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Wednesday, May 17, 2017

The NatureBridge Gala was Ga-lorious! ... .

It was held in San Francisco at the Bentley, the beautiful historic building on Battery Street in the Financial District.  I gave the keynote address, followed by a speech by young Dylan Lew, a handsome young high school student being honored as this year's  most outstanding participant in the environmental program for youth.  We made a great team, and I plan to be watching his rise in the Movement as he spreads his wings over the years to come.

Despite the headlines, hope springs eternal each time I find myself before audiences of such idealistic and energetic people of all ages, genders, races, ethnicities; those drawn to the environmental movement.

Last summer I was invited as a panelist to the Telluride Mountain Film Festival where I found myself both surprised and delighted with that crowd of the fit and tanned young men and women who people that world -- when they're not climbing mountains, filming great white sharks,  skiing down impossible slopes, probing the bottom of the sea, and saving endangered species while filming it all for the rest of us.  They seem to be doing all that good stuff that we ordinary folks don't have either the time or the financial resources to take on.  Came home thankful for the One Percenters, and vowed to silently support their efforts whenever and wherever possible.
I'm not sure that I can justify this attitude among my peers, but it made sense at 9,000 feet!

I felt somewhat the same way at the NatureBridge Gala.  That evening they raised $750,000 at their annual auction.  I tried to keep my eyebrows from rising to my hairline when a man at our table bid $50,000 on an item!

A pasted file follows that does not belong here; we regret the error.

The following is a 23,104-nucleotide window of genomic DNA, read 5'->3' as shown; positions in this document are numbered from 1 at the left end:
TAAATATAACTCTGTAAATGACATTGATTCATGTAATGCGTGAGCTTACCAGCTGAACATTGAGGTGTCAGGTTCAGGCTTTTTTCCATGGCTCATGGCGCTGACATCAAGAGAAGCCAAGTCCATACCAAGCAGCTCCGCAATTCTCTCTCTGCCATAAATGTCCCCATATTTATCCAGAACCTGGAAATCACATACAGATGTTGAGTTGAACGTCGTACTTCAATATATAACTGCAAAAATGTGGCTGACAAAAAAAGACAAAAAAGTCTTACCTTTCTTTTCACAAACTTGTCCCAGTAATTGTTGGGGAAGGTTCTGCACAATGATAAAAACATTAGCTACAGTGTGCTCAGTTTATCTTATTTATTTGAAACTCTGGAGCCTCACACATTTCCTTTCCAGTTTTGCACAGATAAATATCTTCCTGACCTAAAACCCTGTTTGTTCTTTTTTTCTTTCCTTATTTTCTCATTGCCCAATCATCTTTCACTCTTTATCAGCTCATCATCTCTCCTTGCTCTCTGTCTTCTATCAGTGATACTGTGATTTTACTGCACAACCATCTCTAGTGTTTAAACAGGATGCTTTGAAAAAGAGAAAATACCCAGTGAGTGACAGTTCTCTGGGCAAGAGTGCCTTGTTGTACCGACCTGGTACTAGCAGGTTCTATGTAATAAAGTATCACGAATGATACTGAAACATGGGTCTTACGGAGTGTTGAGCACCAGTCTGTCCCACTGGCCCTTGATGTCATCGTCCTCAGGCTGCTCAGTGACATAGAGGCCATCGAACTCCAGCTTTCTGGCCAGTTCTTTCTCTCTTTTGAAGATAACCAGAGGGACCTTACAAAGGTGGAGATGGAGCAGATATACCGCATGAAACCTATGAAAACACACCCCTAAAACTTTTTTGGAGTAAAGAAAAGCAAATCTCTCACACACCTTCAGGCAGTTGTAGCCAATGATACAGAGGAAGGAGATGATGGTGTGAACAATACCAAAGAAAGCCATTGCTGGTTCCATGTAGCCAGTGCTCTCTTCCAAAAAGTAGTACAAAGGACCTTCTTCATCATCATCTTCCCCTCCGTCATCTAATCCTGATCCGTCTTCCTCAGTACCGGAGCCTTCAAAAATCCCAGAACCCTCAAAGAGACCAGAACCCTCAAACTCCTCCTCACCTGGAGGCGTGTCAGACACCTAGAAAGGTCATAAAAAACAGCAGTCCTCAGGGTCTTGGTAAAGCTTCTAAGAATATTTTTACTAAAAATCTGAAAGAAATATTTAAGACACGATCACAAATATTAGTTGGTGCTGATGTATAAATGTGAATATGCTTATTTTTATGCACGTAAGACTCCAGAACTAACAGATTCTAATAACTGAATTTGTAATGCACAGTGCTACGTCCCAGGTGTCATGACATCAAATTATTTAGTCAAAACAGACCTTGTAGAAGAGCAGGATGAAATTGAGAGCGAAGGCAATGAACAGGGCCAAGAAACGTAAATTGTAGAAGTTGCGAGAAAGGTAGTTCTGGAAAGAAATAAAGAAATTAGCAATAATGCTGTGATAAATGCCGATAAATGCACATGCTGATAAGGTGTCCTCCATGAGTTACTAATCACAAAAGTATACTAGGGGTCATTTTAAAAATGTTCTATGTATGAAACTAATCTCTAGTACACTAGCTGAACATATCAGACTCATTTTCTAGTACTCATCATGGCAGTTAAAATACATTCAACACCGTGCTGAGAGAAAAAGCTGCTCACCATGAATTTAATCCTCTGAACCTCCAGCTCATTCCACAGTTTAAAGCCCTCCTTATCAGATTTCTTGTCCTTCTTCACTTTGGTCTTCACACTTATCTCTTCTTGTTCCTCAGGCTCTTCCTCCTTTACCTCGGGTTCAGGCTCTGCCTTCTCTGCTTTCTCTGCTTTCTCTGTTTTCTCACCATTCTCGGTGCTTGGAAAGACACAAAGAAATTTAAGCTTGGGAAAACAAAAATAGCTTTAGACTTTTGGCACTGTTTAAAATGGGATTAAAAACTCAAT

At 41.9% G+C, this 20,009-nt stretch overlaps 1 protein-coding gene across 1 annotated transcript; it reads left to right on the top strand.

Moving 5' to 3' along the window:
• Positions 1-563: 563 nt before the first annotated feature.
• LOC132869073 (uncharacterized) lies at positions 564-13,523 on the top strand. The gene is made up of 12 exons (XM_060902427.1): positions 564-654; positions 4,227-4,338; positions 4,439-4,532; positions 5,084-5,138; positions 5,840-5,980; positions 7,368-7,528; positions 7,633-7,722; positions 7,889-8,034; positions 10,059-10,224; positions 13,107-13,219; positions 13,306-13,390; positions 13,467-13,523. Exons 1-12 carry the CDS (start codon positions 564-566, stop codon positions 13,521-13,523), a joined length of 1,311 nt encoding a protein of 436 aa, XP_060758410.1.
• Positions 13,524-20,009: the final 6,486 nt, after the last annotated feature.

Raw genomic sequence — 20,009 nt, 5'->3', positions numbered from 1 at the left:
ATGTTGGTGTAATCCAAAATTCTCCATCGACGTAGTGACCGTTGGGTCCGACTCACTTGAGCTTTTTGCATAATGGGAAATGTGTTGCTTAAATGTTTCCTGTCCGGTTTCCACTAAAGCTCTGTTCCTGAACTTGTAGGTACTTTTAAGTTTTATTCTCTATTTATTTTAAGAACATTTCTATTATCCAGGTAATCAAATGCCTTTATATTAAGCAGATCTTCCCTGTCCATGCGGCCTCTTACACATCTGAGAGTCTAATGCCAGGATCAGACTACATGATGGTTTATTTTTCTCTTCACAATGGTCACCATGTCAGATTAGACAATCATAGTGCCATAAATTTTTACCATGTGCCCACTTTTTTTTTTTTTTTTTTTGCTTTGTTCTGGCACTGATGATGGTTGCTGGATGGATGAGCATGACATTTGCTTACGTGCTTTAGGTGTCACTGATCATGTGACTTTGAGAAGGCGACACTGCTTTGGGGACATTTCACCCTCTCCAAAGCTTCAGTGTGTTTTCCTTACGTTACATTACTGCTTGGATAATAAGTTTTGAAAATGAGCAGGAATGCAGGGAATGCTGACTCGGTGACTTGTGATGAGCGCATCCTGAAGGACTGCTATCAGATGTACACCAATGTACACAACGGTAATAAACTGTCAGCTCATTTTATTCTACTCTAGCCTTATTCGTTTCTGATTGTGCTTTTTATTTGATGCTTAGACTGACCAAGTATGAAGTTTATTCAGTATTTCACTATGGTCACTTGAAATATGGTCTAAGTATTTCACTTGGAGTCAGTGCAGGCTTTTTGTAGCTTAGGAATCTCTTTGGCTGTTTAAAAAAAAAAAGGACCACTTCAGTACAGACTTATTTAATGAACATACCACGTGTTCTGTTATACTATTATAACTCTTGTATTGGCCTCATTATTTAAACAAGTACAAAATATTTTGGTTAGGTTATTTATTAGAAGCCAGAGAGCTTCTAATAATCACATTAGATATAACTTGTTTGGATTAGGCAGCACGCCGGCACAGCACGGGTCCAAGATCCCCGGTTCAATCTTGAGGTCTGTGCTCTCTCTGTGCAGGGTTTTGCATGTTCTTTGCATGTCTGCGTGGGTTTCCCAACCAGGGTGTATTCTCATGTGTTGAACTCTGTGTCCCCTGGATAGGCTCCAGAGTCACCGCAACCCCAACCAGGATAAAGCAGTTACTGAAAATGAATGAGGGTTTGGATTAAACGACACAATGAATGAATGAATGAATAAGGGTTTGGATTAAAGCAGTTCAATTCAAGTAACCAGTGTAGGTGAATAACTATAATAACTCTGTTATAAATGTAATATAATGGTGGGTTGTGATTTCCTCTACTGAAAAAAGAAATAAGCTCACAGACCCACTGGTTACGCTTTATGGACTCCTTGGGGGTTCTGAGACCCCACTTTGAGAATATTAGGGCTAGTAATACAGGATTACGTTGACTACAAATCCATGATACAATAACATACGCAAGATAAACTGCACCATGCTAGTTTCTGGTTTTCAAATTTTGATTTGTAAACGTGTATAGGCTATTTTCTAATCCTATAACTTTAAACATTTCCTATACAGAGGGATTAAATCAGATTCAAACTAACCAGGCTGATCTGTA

I know of the incredibly valuable work this organization provides -- an environmental education for thousands of school children every year; children from K through 12.  It is an amazing program that perfectly meshes with that of our National Park Service.

Our Rosie's Girls -- a summer program sponsored by our park that introduces middle school girls to non-traditional roles in the work place -- and that features two 3-week sessions that ends with a weekend trip to Yosemite --  which is fully funded by NatureBridge.  There is no cost to students which allows many to experience the wilderness for the very first time.  Some of our inner-city participants who have lived in the Bay Area for their entire young lives, have never seen the Pacific Ocean.

It is impossible to be depressed despite current headlines when moving around in circles of great minds doing great things with the zest of a people who share an uncompromising expectation of a world that fully intends to meet its challenges and prevail.

I do believe ... .



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